Public employees’ union leaders called a Trump administration plan to cut the Environmental Protection Agency’s (EPA) budget by $2 billion “a declaration of war” on the environment.
“This is a declaration of war, a war on the environment,” John O’Grady, an EPA union leader and agency employee, told E&E news. “It’s a declaration of war against children with asthma, against women of child-bearing age, against the elderly.”
Trump is expected to ask Congress to cut EPA’s budget 24 percent and reduce the agency’s staff by 3,000 employees.
O’Grady works out of EPA’s Chicago office where about 30 agency employees took to the streets to protest the nomination of Oklahoma Attorney General Scott Pruitt to head the agency. The Senate confirmed Pruitt in February.
EPA employees have been on edge since Trump won the election, expecting budget cuts and staff reductions as the agency’s regulatory role is dialed back. A handful of employees even started using encrypted text messages to coordinate resistance against Trump policies.
“People are nervous here, and this certainly doesn’t cause people to be less nervous,” said Joe Edgell, who’s also an EPA union leader.
EPA employees are represented by the American Federation of Government Employees (AFGE), the largest federal employees union. AFGE has also come out against Trump’s budget plans.
“Many of the federal agencies that would be targeted by these budget cuts already have been cut to the bone this decade as a result of harmful austerity policies,” J. David Cox Sr., AFGE’s national president, said in a statement.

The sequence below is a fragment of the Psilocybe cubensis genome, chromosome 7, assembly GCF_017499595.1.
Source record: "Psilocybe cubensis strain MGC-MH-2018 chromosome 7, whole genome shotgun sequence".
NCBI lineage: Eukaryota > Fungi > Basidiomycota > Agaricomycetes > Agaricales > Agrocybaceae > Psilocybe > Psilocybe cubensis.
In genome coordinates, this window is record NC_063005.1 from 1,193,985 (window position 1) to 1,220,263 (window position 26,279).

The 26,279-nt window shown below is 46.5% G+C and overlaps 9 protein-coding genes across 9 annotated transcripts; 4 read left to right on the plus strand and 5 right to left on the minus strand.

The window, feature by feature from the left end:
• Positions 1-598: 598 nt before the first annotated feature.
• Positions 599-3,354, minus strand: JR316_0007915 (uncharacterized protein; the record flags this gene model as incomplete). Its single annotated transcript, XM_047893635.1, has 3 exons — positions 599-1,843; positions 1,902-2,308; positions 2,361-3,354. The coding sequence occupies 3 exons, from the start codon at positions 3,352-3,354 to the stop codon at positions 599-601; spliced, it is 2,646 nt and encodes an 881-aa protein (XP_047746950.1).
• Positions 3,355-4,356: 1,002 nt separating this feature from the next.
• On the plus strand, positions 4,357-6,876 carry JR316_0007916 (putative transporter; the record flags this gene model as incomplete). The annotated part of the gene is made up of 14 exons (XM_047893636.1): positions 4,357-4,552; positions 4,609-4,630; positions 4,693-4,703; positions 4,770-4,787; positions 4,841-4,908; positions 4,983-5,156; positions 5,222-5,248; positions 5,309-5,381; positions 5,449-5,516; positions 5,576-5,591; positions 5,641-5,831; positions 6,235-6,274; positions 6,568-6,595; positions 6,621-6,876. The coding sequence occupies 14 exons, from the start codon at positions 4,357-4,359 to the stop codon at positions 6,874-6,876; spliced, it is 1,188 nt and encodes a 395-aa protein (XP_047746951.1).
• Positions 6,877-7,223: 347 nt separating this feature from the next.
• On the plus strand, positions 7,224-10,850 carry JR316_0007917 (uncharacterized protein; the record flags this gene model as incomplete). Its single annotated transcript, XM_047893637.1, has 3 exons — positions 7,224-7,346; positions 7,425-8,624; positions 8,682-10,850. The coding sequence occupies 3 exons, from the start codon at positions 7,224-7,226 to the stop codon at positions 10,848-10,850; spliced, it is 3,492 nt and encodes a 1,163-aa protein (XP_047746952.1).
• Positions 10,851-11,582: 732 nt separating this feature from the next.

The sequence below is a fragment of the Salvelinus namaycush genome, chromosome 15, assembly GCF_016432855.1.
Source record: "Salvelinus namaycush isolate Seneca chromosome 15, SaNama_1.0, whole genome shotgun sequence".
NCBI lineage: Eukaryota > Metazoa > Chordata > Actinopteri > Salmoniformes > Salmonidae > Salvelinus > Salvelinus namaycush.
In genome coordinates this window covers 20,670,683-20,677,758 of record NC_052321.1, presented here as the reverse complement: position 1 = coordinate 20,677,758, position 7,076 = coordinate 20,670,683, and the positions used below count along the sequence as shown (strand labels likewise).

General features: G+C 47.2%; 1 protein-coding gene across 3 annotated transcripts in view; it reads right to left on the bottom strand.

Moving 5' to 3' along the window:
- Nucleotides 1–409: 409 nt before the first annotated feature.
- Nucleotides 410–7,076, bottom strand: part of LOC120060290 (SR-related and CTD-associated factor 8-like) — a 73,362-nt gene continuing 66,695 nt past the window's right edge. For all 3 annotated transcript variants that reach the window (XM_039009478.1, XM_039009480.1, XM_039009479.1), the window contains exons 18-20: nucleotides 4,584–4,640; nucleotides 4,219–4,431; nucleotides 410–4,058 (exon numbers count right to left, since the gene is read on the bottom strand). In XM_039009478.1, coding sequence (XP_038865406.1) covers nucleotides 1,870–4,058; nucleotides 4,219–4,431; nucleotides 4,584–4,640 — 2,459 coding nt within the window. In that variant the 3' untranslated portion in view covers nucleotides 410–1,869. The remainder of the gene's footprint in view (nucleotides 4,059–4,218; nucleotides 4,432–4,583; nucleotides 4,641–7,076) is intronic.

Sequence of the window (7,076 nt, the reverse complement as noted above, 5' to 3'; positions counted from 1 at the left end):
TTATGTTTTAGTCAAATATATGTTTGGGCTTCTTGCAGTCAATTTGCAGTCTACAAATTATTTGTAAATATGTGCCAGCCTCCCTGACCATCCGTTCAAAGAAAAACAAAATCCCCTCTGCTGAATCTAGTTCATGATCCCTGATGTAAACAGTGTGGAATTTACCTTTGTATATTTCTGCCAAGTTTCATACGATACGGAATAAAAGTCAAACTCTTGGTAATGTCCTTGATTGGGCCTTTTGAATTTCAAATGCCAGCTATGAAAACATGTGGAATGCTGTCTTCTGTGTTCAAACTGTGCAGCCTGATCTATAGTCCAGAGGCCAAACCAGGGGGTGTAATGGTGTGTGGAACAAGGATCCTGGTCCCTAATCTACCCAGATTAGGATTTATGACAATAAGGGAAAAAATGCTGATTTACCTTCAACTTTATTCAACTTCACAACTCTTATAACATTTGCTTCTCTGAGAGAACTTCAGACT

Trump wants to cut some discretionary spending to fund a $54 billion increase in defense spending. Sources say EPA will face a 24 percent cut to its budget and the State Department will face a 37 percent cut.
EPA’s budget cuts will likely come from funds not tied up in grants to states and American Indian tribes for infrastructure projects and environmental clean-up. That’s about $3.5 billion, or 43 percent, of EPA’s $8.1 billion budget.
Cuts are likely to come from EPA’s $4.6 billion budget for federal programs, payroll and contracts. The Trump administration could cut EPA global warming programs, grants to environmentalists and some research funding.
The group Public Employees for Environmental Responsibility (PEER) is preparing to give legal assistance to EPA employees who get laid off under Trump.
“This is only the first year. So what’s in store after that?” O’Grady lamented.
Trump has already begun rolling back EPA regulations. The president signed an executive order Tuesday asking the agency and the U.S. Army Corps of Engineers to review the “waters of the U.S.” rule.
“Let’s start hiring those people, fellas,” Trump said at the signing.
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